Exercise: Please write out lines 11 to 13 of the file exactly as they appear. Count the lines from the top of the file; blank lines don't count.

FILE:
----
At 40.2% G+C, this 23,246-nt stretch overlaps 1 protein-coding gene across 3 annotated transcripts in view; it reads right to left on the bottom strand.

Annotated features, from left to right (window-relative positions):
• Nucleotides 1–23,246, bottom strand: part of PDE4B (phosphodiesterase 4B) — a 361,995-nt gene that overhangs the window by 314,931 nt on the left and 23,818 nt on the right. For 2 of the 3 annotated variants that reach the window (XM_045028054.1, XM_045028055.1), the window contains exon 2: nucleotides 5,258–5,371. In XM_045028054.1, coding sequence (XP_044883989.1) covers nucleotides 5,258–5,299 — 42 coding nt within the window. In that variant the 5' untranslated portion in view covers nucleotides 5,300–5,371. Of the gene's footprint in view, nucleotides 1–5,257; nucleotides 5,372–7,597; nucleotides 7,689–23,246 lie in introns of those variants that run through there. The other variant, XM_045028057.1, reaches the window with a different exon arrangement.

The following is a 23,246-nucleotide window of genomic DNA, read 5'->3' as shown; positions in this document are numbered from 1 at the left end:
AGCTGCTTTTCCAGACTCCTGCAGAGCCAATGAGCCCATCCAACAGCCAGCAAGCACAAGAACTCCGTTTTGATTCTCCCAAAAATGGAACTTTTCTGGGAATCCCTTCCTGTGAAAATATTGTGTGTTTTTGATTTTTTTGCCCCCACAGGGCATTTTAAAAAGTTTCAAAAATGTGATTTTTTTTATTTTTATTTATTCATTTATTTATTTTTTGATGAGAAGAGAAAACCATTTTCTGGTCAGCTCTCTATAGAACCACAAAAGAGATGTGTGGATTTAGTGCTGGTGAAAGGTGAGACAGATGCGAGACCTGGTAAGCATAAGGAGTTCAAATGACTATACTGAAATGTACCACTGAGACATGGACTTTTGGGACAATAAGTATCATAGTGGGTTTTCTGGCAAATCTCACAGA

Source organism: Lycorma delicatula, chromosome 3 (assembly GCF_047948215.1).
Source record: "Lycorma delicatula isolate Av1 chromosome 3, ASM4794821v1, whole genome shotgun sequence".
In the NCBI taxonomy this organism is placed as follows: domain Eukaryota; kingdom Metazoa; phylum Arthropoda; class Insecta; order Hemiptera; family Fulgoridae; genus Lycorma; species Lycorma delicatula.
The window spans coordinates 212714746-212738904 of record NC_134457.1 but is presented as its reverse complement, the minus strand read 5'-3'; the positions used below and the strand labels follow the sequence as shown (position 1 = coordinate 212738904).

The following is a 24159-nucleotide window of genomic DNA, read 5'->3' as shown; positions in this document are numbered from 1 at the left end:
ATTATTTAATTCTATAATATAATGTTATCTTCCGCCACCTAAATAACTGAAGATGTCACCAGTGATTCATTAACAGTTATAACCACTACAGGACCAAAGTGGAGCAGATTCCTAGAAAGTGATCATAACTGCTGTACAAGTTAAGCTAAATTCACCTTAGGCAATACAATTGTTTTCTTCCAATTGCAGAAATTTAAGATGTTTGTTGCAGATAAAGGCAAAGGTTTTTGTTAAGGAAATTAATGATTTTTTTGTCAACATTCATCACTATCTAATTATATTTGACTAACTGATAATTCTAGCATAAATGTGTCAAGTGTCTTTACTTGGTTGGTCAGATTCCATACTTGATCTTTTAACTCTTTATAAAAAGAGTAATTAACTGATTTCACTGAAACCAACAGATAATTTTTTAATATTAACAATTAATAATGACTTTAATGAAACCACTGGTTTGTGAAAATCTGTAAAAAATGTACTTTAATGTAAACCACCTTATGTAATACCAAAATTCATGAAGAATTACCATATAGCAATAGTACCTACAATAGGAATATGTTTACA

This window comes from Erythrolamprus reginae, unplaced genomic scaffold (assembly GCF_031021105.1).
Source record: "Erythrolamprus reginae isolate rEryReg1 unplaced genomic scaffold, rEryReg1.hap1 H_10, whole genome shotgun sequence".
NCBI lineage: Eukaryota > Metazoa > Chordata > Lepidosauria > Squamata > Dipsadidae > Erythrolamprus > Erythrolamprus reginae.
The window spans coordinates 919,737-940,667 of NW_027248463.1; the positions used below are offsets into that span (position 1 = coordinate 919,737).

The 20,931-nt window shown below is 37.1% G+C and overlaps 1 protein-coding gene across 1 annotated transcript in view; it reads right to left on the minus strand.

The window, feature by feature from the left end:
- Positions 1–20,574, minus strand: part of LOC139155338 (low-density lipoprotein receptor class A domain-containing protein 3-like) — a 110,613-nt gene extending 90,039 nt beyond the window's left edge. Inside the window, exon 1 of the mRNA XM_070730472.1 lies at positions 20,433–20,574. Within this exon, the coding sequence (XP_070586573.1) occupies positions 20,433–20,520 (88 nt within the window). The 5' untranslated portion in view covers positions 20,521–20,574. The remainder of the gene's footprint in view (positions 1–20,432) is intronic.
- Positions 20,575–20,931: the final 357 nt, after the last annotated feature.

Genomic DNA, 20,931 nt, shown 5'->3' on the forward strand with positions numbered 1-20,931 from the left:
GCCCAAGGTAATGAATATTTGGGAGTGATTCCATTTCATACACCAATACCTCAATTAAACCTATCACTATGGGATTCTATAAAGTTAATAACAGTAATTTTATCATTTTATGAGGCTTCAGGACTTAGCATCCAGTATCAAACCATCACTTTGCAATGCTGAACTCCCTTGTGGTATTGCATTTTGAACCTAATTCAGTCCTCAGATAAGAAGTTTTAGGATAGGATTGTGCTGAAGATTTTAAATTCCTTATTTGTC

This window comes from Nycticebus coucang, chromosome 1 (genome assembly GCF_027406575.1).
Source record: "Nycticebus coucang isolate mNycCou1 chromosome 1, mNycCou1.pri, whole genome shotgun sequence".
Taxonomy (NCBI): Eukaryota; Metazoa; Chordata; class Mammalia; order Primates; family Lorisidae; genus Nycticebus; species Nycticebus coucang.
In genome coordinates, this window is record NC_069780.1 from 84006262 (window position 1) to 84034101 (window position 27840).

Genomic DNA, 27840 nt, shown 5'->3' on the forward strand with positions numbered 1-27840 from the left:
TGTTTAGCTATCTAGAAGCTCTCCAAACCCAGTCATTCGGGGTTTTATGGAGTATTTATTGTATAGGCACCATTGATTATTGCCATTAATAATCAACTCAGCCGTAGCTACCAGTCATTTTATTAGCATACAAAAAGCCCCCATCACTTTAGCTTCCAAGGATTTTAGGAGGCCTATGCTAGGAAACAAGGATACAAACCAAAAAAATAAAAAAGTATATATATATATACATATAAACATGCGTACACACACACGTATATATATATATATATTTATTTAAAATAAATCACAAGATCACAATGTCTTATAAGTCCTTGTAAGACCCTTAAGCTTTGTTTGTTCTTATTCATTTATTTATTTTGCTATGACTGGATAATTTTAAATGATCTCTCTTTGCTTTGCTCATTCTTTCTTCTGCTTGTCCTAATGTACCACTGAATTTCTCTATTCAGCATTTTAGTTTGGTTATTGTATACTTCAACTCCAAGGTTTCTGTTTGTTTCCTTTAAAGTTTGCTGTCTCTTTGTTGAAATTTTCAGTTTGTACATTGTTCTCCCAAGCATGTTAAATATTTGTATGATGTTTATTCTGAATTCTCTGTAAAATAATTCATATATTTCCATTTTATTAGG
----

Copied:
ATTATTTAATTCTATAATATAATGTTATCTTCCGCCACCTAAATAACTGAAGATGTCACCAGTGATTCATTAACAGTTATAACCACTACAGGACCAAAGTGGAGCAGATTCCTAGAAAGTGATCATAACTGCTGTACAAGTTAAGCTAAATTCACCTTAGGCAATACAATTGTTTTCTTCCAATTGCAGAAATTTAAGATGTTTGTTGCAGATAAAGGCAAAGGTTTTTGTTAAGGAAATTAATGATTTTTTTGTCAACATTCATCACTATCTAATTATATTTGACTAACTGATAATTCTAGCATAAATGTGTCAAGTGTCTTTACTTGGTTGGTCAGATTCCATACTTGATCTTTTAACTCTTTATAAAAAGAGTAATTAACTGATTTCACTGAAACCAACAGATAATTTTTTAATATTAACAATTAATAATGACTTTAATGAAACCACTGGTTTGTGAAAATCTGTAAAAAATGTACTTTAATGTAAACCACCTTATGTAATACCAAAATTCATGAAGAATTACCATATAGCAATAGTACCTACAATAGGAATATGTTTACA

This window comes from Erythrolamprus reginae, unplaced genomic scaffold (assembly GCF_031021105.1).
Source record: "Erythrolamprus reginae isolate rEryReg1 unplaced genomic scaffold, rEryReg1.hap1 H_10, whole genome shotgun sequence".